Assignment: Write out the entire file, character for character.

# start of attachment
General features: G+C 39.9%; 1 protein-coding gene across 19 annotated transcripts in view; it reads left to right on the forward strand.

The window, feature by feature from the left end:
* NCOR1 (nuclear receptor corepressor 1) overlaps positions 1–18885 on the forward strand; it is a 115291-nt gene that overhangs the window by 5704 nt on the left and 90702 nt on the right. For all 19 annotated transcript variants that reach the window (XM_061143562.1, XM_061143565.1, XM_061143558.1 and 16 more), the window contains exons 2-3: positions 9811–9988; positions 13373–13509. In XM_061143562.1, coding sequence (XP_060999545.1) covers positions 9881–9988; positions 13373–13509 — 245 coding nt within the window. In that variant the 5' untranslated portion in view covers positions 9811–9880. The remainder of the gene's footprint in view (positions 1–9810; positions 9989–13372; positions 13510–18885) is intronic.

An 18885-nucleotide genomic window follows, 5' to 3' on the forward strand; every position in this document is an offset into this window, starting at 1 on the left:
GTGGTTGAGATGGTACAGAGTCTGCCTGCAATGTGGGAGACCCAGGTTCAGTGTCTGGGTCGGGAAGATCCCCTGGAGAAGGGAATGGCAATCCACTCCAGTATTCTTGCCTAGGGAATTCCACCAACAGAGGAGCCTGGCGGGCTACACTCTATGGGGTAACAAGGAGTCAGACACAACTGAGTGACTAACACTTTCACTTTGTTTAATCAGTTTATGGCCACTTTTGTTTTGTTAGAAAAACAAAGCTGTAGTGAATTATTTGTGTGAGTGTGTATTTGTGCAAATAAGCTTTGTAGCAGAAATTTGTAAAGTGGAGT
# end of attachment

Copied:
General features: G+C 39.9%; 1 protein-coding gene across 19 annotated transcripts in view; it reads left to right on the forward strand.

The window, feature by feature from the left end:
* NCOR1 (nuclear receptor corepressor 1) overlaps positions 1–18885 on the forward strand; it is a 115291-nt gene that overhangs the window by 5704 nt on the left and 90702 nt on the right. For all 19 annotated transcript variants that reach the window (XM_061143562.1, XM_061143565.1, XM_061143558.1 and 16 more), the window contains exons 2-3: positions 9811–9988; positions 13373–13509. In XM_061143562.1, coding sequence (XP_060999545.1) covers positions 9881–9988; positions 13373–13509 — 245 coding nt within the window. In that variant the 5' untranslated portion in view covers positions 9811–9880. The remainder of the gene's footprint in view (positions 1–9810; positions 9989–13372; positions 13510–18885) is intronic.

An 18885-nucleotide genomic window follows, 5' to 3' on the forward strand; every position in this document is an offset into this window, starting at 1 on the left:
GTGGTTGAGATGGTACAGAGTCTGCCTGCAATGTGGGAGACCCAGGTTCAGTGTCTGGGTCGGGAAGATCCCCTGGAGAAGGGAATGGCAATCCACTCCAGTATTCTTGCCTAGGGAATTCCACCAACAGAGGAGCCTGGCGGGCTACACTCTATGGGGTAACAAGGAGTCAGACACAACTGAGTGACTAACACTTTCACTTTGTTTAATCAGTTTATGGCCACTTTTGTTTTGTTAGAAAAACAAAGCTGTAGTGAATTATTTGTGTGAGTGTGTATTTGTGCAAATAAGCTTTGTAGCAGAAATTTGTAAAGTGGAGT